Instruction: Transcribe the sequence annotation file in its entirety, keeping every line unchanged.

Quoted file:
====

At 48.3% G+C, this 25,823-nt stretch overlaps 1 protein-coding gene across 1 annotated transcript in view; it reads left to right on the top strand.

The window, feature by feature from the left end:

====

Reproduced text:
At 48.3% G+C, this 25,823-nt stretch overlaps 1 protein-coding gene across 1 annotated transcript in view; it reads left to right on the top strand.

The window, feature by feature from the left end: